PORTLAND, Ore. (KOIN) – Portland Public Schools announced they will carry Narcan, a drug that can reverse opioid overdoses, on its high school campuses.

On Tuesday night, PPS and Multnomah County held a virtual information session for parents and teenagers to talk about addiction issues and the dangers of fentanyl.

A young woman, Emily, spoke during the virtual event before educators, healthcare professionals, moms, dads, and other caregivers.

“Kids are scared and embarrassed of mental health and embarrassed to ask for that help,” Emily said.

Emily said she reached for illegal drugs when anxiety and depression became too much.

“Drugs were the fix for me for a bit until they weren’t,” Emily explained.

Emily is a student at Harmony Academy, a school that helps students recovering from substance use disorders.

“Isolation and extreme punishments and harsh language and attitudes towards addiction is the opposite of what we need,” Emily noted.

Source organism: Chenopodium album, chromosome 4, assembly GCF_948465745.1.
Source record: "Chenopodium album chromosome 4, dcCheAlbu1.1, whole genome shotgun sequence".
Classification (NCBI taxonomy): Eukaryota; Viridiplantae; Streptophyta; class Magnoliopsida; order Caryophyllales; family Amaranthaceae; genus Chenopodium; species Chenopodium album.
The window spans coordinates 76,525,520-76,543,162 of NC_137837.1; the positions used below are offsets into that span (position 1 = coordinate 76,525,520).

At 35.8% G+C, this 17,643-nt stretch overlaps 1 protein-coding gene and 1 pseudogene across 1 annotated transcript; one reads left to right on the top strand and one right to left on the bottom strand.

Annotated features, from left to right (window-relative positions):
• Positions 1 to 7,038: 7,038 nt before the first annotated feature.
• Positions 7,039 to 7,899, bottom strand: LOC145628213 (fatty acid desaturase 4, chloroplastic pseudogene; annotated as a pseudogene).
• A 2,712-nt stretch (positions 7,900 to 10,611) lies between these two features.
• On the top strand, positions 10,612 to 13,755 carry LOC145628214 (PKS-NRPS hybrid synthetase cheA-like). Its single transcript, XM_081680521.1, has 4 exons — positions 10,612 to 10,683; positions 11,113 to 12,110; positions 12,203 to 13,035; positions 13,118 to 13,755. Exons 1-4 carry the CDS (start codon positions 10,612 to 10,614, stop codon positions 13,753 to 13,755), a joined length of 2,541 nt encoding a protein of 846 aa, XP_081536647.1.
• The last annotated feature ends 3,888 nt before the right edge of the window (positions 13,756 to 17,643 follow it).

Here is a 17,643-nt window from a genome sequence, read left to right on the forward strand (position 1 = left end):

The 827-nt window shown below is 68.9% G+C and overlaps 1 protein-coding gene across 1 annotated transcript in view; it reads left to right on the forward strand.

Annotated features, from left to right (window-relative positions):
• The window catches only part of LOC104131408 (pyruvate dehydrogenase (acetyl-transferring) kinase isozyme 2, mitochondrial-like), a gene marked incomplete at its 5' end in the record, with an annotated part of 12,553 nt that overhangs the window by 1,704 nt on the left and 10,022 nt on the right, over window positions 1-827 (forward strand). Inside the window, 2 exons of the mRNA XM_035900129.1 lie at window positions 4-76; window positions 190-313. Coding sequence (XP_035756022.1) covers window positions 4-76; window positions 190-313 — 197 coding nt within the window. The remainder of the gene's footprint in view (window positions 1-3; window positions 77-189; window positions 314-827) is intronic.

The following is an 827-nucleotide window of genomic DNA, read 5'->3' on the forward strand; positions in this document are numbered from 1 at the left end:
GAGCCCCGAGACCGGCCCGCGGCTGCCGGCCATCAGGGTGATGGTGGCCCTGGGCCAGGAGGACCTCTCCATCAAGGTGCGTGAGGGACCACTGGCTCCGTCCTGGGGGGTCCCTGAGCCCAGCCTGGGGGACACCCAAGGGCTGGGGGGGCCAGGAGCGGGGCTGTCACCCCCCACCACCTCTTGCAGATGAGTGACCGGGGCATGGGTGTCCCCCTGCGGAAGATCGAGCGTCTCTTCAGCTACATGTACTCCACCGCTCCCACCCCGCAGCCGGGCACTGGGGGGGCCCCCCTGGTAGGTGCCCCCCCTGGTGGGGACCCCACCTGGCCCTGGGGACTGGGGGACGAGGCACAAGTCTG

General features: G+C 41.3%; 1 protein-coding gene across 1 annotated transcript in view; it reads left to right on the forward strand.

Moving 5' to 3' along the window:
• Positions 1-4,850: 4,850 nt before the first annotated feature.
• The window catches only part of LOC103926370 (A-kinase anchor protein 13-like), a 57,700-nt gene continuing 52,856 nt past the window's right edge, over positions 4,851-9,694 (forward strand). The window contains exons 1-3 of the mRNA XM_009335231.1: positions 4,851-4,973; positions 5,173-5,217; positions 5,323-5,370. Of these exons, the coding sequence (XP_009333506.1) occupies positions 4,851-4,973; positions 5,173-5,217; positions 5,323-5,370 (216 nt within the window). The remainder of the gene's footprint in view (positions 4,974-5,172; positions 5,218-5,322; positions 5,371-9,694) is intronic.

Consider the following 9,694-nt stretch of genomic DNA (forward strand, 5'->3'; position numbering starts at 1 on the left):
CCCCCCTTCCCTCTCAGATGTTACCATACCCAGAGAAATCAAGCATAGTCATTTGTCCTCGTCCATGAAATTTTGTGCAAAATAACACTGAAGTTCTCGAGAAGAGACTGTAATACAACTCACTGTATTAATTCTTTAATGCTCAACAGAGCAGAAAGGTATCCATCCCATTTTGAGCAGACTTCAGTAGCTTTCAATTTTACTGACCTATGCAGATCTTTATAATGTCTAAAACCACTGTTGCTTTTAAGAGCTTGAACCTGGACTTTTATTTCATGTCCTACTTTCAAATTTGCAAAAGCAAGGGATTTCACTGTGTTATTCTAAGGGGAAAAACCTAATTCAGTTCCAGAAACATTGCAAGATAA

18-year-old Nora, who also spoke during the event, said she overdosed on fentanyl a year ago.

“I had no idea what I’d done was fentanyl until I woke up in the hospital 36 hours later,” Nora said.

Law enforcement say it’s nearly impossible to tell the difference between real and counterfeit pills and say nearly all pills on the street are made with fentanyl.

In 2017, Brenda Martinek, with PPS student support services, lost her son to a fentanyl overdose.

“Taylor was not aware of what he was taking. Taylor thought he was taking Oxy. They were pressed and looked exactly like Oxy. And he took a pill, and it was almost a hundred percent fentanyl and he died immediately,” Martinek said.

She works to get students with mental health and substance abuse issues the support they need and hopes there will be more conversations like the one on Tuesday night.

“I’m extremely concerned about this issue. I don’t want any other parents to have to bury their babies,” Martinek said.

Something the students and others brought up is that when it comes to prevention and treatment one size does not fit all. When it comes to Narcan in schools, they do not believe it is a preventative tool but say it can and will potentially save lives.